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So, you’re right in the middle of blow-drying your hair when your dryer just dies during mid-dry. You stop, flip some switches and look around confused as to what could be the problem. Oh hey, you have a GFI Outlet so you breathe a sigh of relief and push your reset button on the outlet. But, no, this doesn’t restore your blow-drying session and you are still left with wet hair and no power! What could be the issue?
GFIs, or Ground Fault Interrupters, are great electrical outlets that protects one from receiving a deadly electrical shock from faults in common electrical devices within our homes. These outlets compare the currents on both sides of the outlet and if there is a difference in current the device will shut off power to the device.
Since 1973 The National Electric Code requires these outlets to be installed in such areas as bathrooms, garages, accessory buildings, exterior receptacles, crawl spaces, kitchens, laundries, wet bars, utility rooms, boat houses and any other moisture rich environments.
GFI Outlets are easily distinguishable having the normal two plug outlets along with two buttons that say “Test”(black button) and “Reset”(red button). Sometimes they will also have lights as well.
One of our experts, an electrician in Collingswood, NJ, Sullivan Electric Company LLC says “When GFIs stop working it is often an indication that there is a discrepancy in the current somewhere down the line”. All the outlets downstream of the GFI will cease to work because the GFI Outlet will cut all power to them until the current flow is corrected.
If there is a device or outlet that is faulting to ground the GFI will not reset until the situation is fixed. This is not necessarily a bad thing, GFIs can help you locate and fix an electrical problem you might not otherwise knew you had.
So, what can you do? Luckily there are steps you can take to try to diagnose the problem. It is rare that a GFI Outlet turns out to be faulty, there is most likely a direct cause for its failure. The most common cause of GFI failure is a current change downstream or a tripped circuit upstream from the unit. Tracing your stream up and down from your unit should help you solve the reason for your unit failure.
Unplug all devices from the outlets and try to reset your GFI, if this corrects the problem you have a faulty appliance wiring. Plug the units back in one at a time to figure out which device is faulty. If this doesn’t fix your problem start checking your outlet receptacles to make sure there are no grounded wires or broken or wet boxes. Repair and replace any problems you found.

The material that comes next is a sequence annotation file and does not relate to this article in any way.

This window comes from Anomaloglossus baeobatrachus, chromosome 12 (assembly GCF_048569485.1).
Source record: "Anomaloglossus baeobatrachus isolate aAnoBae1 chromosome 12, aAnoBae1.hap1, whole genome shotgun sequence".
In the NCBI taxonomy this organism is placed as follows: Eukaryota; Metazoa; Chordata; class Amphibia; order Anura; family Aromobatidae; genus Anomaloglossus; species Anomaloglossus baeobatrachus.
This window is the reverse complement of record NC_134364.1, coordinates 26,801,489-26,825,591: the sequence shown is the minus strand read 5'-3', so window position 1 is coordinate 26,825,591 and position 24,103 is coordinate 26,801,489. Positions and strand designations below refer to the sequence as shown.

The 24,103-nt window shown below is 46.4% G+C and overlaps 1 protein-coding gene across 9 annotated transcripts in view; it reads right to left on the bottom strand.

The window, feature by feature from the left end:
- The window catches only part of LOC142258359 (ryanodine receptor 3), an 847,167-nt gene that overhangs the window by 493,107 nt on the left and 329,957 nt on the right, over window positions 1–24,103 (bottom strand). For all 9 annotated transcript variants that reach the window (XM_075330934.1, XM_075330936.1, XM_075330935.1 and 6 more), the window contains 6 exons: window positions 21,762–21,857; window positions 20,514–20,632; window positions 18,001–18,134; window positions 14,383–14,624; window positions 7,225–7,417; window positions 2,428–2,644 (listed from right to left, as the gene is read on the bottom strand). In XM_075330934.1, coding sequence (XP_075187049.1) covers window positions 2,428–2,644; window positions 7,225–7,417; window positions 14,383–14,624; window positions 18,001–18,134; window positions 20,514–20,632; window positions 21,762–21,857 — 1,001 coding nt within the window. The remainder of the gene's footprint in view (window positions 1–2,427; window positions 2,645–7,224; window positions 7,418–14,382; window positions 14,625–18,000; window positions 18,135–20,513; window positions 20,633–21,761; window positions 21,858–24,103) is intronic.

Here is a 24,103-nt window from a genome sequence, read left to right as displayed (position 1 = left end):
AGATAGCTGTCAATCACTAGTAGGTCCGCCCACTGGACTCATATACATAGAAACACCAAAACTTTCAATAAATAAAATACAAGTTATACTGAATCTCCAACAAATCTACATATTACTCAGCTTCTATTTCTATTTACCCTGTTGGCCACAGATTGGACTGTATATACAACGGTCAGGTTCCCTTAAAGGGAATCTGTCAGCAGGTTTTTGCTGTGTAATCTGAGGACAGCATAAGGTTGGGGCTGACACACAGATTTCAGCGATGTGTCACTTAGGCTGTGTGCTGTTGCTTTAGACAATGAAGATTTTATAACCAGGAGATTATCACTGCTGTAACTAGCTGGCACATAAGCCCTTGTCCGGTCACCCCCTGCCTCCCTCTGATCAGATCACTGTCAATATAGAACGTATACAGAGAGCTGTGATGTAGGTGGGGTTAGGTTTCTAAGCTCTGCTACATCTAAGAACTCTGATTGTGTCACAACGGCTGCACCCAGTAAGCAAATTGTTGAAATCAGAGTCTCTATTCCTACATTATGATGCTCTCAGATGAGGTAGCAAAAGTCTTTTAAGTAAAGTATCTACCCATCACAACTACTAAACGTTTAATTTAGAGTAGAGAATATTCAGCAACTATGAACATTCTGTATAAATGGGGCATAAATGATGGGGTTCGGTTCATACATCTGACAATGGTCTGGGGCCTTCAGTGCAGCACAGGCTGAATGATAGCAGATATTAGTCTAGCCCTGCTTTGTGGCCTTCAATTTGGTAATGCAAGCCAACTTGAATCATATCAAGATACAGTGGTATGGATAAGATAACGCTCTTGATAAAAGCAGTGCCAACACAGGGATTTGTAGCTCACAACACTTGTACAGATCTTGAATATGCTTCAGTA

Following is a troubleshooting chart (courtesy of The Circuit Detective) to help diagnose a GFI failure:
|Cause:||Pushing Test doesn’t pop Reset out||Reset won’t stay in when pushed||Reset is out but things plugged in work||Reset is in but things plugged in won’t work||Reset pops out when something is turned on|
|Line and Load reversed||Since 2003||Yes||Yes|
|Other miswiring of GFI||Yes||Yes|
|120 volts not reaching GFI||Yes||Since 2003||Yes|
|Button not pushed in well enough||Yes||Yes|
GFI Outlets can be touchy devices. GFIs manufactured from 2003 forward will not let you reset it if it’s not installed correctly. They come new in a “tripped” state and cannot be reset until they are installed correctly. For instructions on how to properly install a GFI outlet visit the DIY Network.
There are also situations when a home has been renovated or added onto, and unnecessary GFI Outlets have been added to your home. When new units are added older units can trip, disabling the newer downstream outlets, including any GFI Outlets.
Sometimes it can be difficult finding the source of the tripped GFI Outlet. Since a tripped unit will cut power to all outlets downstream of it, you may have to go searching for a hidden outlet. Even though some areas are supposed to be protected the GFI Outlet protecting those areas may be put somewhere not expected, like a hallway closet or in the garage. It is a good idea to thoroughly search your home and learning where all your GFI Outlets are located.
GFI Outlets also have what’s called a “tripping” condition. There is a difference between a unit tripping and being faulty. When a unit’s button is tripped you will hear clicking and loss of power. When you hit the Reset button will catch for a second and make a sound.
A GFI cannot tell the difference between a device, object or human body. It is super sensitive to any current changes and will trip off at the slightest change. This is generally fixed by pushing the Reset button.
Another minor reason that a GFI Outlet may fail is because the Test button has been pushed. This may be by accident or by an unwitting visitor, or perhaps children playing. In any case, this can also be resolved by pushing in the Reset button. It is a good idea though to initiate a monthly test by pressing the Test button and making sure the Rest button pops out and power is cut to the unit.
GFI Outlet failure can be confusing, but there is usually an easy solution to the problem. Since unit failures are rare, a little investigative work should present a solution. Get acquainted with your home’s electrical wiring setup will save you time and money when you encounter your next outlet failure.Tags: Collingswood, Collingswood NJ, electrician, electrician Collingswood NJ, gfi electrical outlets not working, gfi outlet keeps tripping, gfi outlet won t reset